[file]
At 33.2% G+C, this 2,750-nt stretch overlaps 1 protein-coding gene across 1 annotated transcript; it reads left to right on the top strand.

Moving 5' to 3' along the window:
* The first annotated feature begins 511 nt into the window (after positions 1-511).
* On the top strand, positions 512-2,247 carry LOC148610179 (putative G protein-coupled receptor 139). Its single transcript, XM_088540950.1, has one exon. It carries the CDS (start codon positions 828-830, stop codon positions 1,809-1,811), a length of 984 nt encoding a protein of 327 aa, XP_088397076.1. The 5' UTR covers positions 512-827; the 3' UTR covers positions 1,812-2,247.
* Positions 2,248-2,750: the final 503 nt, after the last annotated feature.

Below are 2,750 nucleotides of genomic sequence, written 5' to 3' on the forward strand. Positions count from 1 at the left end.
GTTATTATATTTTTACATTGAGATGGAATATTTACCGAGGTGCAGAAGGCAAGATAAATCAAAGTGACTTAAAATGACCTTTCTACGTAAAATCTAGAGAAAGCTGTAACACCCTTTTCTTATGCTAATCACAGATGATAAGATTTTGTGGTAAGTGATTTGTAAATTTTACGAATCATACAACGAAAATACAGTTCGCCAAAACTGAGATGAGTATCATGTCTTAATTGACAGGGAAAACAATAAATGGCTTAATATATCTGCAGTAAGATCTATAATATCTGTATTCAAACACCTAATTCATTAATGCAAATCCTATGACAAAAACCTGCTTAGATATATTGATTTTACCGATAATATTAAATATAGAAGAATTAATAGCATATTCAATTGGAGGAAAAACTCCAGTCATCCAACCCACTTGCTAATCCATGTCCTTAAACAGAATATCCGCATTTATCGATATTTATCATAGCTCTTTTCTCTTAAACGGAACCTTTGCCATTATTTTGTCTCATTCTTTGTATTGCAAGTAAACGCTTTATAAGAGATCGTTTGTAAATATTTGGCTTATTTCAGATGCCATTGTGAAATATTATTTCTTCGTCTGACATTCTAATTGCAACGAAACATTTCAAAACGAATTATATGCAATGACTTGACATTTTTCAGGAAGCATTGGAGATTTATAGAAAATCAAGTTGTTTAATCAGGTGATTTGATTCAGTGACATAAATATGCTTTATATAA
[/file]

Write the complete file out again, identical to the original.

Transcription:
At 33.2% G+C, this 2,750-nt stretch overlaps 1 protein-coding gene across 1 annotated transcript; it reads left to right on the top strand.

Moving 5' to 3' along the window:
* The first annotated feature begins 511 nt into the window (after positions 1-511).
* On the top strand, positions 512-2,247 carry LOC148610179 (putative G protein-coupled receptor 139). Its single transcript, XM_088540950.1, has one exon. It carries the CDS (start codon positions 828-830, stop codon positions 1,809-1,811), a length of 984 nt encoding a protein of 327 aa, XP_088397076.1. The 5' UTR covers positions 512-827; the 3' UTR covers positions 1,812-2,247.
* Positions 2,248-2,750: the final 503 nt, after the last annotated feature.

Below are 2,750 nucleotides of genomic sequence, written 5' to 3' on the forward strand. Positions count from 1 at the left end.
GTTATTATATTTTTACATTGAGATGGAATATTTACCGAGGTGCAGAAGGCAAGATAAATCAAAGTGACTTAAAATGACCTTTCTACGTAAAATCTAGAGAAAGCTGTAACACCCTTTTCTTATGCTAATCACAGATGATAAGATTTTGTGGTAAGTGATTTGTAAATTTTACGAATCATACAACGAAAATACAGTTCGCCAAAACTGAGATGAGTATCATGTCTTAATTGACAGGGAAAACAATAAATGGCTTAATATATCTGCAGTAAGATCTATAATATCTGTATTCAAACACCTAATTCATTAATGCAAATCCTATGACAAAAACCTGCTTAGATATATTGATTTTACCGATAATATTAAATATAGAAGAATTAATAGCATATTCAATTGGAGGAAAAACTCCAGTCATCCAACCCACTTGCTAATCCATGTCCTTAAACAGAATATCCGCATTTATCGATATTTATCATAGCTCTTTTCTCTTAAACGGAACCTTTGCCATTATTTTGTCTCATTCTTTGTATTGCAAGTAAACGCTTTATAAGAGATCGTTTGTAAATATTTGGCTTATTTCAGATGCCATTGTGAAATATTATTTCTTCGTCTGACATTCTAATTGCAACGAAACATTTCAAAACGAATTATATGCAATGACTTGACATTTTTCAGGAAGCATTGGAGATTTATAGAAAATCAAGTTGTTTAATCAGGTGATTTGATTCAGTGACATAAATATGCTTTATATAA